A Memoriam of Love to Michael K. Williams

A couple of weeks ago I was watching my weekly binge of The Sopranos before I went to bed and while watching episode 13 of Season 3, I noticed an actor that I never knew was in the Sopranos, Michael K. Williams.  In his role, he plays Ray Ray, a person who is hiding an on-the-run Jackie Jr. in a public housing building.    I couldn’t help the line he says after Jackie Jr. knocks over pieces of a chessboard while he is playing Ray Ray’s daughter (“You should have played that out, that is the only way you are going to learn”).  The line is brief but impactful and somewhat of a foreshadowing to Jackie Jr’s fate. Michael K. Williams was able to take a brief role with not even 5 minutes of screen time and give it texture.      

Michael K. Williams was born in Brooklyn, New York. He was also found dead in his Brooklyn apartment on September 6th.  He came from Bahamian parents.  His mother was a seamstress and ended up opening a daycare later on in the Vanderveer Estates which is now known as Flatbush Gardens.  The family also resided in this location as well.  With this immigrant work ethic embedded within him from his family, he would venture out into the world of show business through a less likely route, as a backup dancer.  Mr. Williams would dance for George Michael, Madonna and landed a role in Crystal Waters’s “100% Pure Love” video.  All of this occurred before he was 25.  At the age of 25 a fateful day would change his trajectory forever when a man in a Queens bar would slash him across his face with a razor.  After this happened his dreams of being a backup dancer would be crushed since no one would hire him as one.  But like so many things in his life he would use this major crushing blow to his career to make him an outlier and make him stand out in his future performances,. setting off his career by getting hand-picked by Tupac to star as his brother in the movie Bullet and then leading to his small but trajectory-changing role in The Sopranos as Ray Ray.  

Michael K. Williams will forever be connected with the role of Omar Little from The Wire.  A shotgun wielding robber, with a “code” who also happened to be a homosexual, Omar did wonders for bridging the gap of what many black males thought a gay person could do and be.  Omar was someone from a previous era that conducted violence against others with a code and understood the greater impact of that violence within the context of his neighborhood community, for the good and the bad.  He stated this about  Omar, saying “Omar is this dark-skinned outspoken man in the hood who didn’t care what anyone thought of him. He is everything I wished I could be.” Omar and Michael K. Williams shared the fact that they understood their local ecosystems bred them, Mike with Flatbush and Omar with East Baltimore.  Without the bad and the good of these communities, there isn’t any Omar or any Michael K. Williams.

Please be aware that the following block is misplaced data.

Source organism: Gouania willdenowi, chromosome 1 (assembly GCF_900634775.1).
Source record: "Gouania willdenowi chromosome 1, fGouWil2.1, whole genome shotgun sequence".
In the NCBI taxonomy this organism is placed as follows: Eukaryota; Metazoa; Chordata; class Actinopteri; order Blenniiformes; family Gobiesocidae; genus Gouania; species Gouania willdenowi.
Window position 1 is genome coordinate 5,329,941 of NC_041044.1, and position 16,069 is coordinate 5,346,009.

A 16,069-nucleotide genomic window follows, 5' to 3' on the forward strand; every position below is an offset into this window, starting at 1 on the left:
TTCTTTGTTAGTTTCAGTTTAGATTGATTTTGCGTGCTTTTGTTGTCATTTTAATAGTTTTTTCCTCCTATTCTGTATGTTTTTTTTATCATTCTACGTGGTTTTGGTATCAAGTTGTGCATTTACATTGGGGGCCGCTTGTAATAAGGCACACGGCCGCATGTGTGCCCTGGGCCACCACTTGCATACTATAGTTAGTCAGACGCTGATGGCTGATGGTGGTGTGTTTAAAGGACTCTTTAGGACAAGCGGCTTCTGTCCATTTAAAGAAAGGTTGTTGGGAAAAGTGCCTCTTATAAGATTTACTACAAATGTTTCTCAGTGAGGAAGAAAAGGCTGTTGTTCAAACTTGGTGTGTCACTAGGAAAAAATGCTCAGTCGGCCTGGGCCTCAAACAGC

Michael K. Williams was mentioned by Wendell Pierce, his co-star from The Wire, in a heartfelt Twitter thread explaining what he meant to him and what he meant to the world as a whole.  The two would forever be immortalized in the iconic scene with them both on a park bench in Baltimore where their characters discuss the differences between the black community of yesterday and today.  Wendell would go on to say in his tweet thread: “THE WIRE brought us together and immortalized Omar & Bunk in that “scene” on a park bench. But for us, we aimed to take that moment in time together and say something about Black men. Our struggle with ourselves, internally, and each other.”  But Michael K. Williams would also be remembered for his role as Chalky White, a black bootlegger that jumped in between the underworld and performing positive activism within the black community on the show, Boardwalk Empire.  One of his most iconic scenes involves a member of the Ku Klux Klan who had murdered some of his workers. Chalky finally catches him and has a conversation with the Ku Klux member right before he tortures him with his daddy’s tools, who was a carpenter that was hung by Ku Klux members when he was younger.  Michael K. Williams has the unique ability to be absolutely calm in his tone but entirely sinister in the delivery of his lines.

Michael K. Williams was much more than an actor.  He delivered a stirring tribute to DMX which seems equal part prophetic and tragic now considering both were unwilling to sacrifice their authenticity as a person but also how both succumbed to the dangerous epidemic of addiction (if you know anyone struggling with addiction please call 1-800-662-4357).  As Kirby from Pyer Moss put it in a lengthy and sentimental post, [“My brother would blast Donna Summer and ride the bike with no hands while dancing… He was a genius, legit genius”]

I learned a lot being a fan of Michael K. Williams — about, being a man with a “code” from his character Omar, about understanding your heritage and the leadership of your community from Chalky White.  But the most important thing I learned from Michael K. Williams was from the man himself, and that was to own your beauty and be able to let it shine. A quote from him eloquently outlined this idea of beauty: “I spent a lot of my younger years not feeling beautiful.  When I look back at my pictures now as a kid, I’m like, ‘Damn, you were actually beautiful’.  I couldn’t see it back then. That’s a large thing that makes me go back to working with the youth in my community.  I let them know they’re beautiful.” Michael K. Williams will always be beautiful.